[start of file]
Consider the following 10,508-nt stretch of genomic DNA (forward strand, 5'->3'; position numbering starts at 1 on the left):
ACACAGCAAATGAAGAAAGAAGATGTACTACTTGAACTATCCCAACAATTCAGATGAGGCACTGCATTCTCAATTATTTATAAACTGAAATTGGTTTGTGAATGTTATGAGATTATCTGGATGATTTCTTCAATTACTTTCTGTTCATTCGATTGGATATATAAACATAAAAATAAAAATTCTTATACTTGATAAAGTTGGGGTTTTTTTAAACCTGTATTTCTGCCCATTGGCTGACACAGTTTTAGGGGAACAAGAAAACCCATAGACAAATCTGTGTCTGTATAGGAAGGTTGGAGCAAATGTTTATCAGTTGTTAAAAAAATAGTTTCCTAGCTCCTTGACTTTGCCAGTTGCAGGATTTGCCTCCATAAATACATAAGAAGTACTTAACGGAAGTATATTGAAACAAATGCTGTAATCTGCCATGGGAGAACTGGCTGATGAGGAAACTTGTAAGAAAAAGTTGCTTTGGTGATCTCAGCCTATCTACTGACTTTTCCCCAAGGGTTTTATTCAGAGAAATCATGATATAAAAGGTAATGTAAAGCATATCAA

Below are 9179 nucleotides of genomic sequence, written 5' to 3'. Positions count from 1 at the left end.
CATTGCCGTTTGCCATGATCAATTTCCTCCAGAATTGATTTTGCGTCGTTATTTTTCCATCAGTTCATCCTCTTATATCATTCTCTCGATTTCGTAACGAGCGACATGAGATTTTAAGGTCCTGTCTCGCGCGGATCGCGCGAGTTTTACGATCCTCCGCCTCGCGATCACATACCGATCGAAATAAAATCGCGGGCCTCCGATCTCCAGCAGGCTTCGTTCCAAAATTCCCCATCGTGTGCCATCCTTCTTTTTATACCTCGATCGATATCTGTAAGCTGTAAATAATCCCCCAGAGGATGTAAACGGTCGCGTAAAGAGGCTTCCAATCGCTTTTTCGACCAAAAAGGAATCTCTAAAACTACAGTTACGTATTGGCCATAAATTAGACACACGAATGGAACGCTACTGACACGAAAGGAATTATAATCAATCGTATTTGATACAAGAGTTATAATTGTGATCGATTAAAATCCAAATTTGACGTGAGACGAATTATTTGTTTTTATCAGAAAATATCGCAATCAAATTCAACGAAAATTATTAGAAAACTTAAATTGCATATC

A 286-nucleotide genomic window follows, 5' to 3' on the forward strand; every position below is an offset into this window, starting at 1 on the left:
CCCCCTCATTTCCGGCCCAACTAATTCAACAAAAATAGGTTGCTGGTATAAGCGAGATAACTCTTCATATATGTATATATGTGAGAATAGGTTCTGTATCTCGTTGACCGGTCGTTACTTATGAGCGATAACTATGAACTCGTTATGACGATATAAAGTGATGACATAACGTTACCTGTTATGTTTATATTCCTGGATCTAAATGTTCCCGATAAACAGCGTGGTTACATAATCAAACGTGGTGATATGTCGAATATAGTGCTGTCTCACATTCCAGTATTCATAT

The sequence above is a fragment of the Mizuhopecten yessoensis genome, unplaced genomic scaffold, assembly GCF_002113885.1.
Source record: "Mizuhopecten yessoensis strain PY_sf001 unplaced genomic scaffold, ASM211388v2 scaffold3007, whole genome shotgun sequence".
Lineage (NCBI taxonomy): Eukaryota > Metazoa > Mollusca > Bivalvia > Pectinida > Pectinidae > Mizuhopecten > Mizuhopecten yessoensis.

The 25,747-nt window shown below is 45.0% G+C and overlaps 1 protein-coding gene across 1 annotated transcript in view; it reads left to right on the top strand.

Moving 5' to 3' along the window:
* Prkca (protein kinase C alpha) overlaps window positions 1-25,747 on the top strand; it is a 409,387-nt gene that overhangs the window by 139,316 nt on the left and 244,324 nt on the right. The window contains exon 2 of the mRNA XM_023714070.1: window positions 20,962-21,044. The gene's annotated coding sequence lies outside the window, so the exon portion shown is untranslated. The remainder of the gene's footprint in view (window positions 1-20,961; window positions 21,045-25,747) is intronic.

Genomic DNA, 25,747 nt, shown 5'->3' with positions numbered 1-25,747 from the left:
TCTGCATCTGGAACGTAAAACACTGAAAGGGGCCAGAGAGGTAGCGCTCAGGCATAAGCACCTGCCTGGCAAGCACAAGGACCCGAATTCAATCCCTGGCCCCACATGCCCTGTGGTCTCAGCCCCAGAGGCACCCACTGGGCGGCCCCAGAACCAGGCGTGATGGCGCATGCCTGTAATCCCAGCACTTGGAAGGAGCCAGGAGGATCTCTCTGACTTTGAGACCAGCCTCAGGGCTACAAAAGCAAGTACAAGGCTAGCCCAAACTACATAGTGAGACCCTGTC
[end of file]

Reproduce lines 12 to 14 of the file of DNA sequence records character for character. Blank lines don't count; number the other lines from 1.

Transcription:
* Prkca (protein kinase C alpha) overlaps window positions 1-25,747 on the top strand; it is a 409,387-nt gene that overhangs the window by 139,316 nt on the left and 244,324 nt on the right. The window contains exon 2 of the mRNA XM_023714070.1: window positions 20,962-21,044. The gene's annotated coding sequence lies outside the window, so the exon portion shown is untranslated. The remainder of the gene's footprint in view (window positions 1-20,961; window positions 21,045-25,747) is intronic.

Genomic DNA, 25,747 nt, shown 5'->3' with positions numbered 1-25,747 from the left:
TCTGCATCTGGAACGTAAAACACTGAAAGGGGCCAGAGAGGTAGCGCTCAGGCATAAGCACCTGCCTGGCAAGCACAAGGACCCGAATTCAATCCCTGGCCCCACATGCCCTGTGGTCTCAGCCCCAGAGGCACCCACTGGGCGGCCCCAGAACCAGGCGTGATGGCGCATGCCTGTAATCCCAGCACTTGGAAGGAGCCAGGAGGATCTCTCTGACTTTGAGACCAGCCTCAGGGCTACAAAAGCAAGTACAAGGCTAGCCCAAACTACATAGTGAGACCCTGTC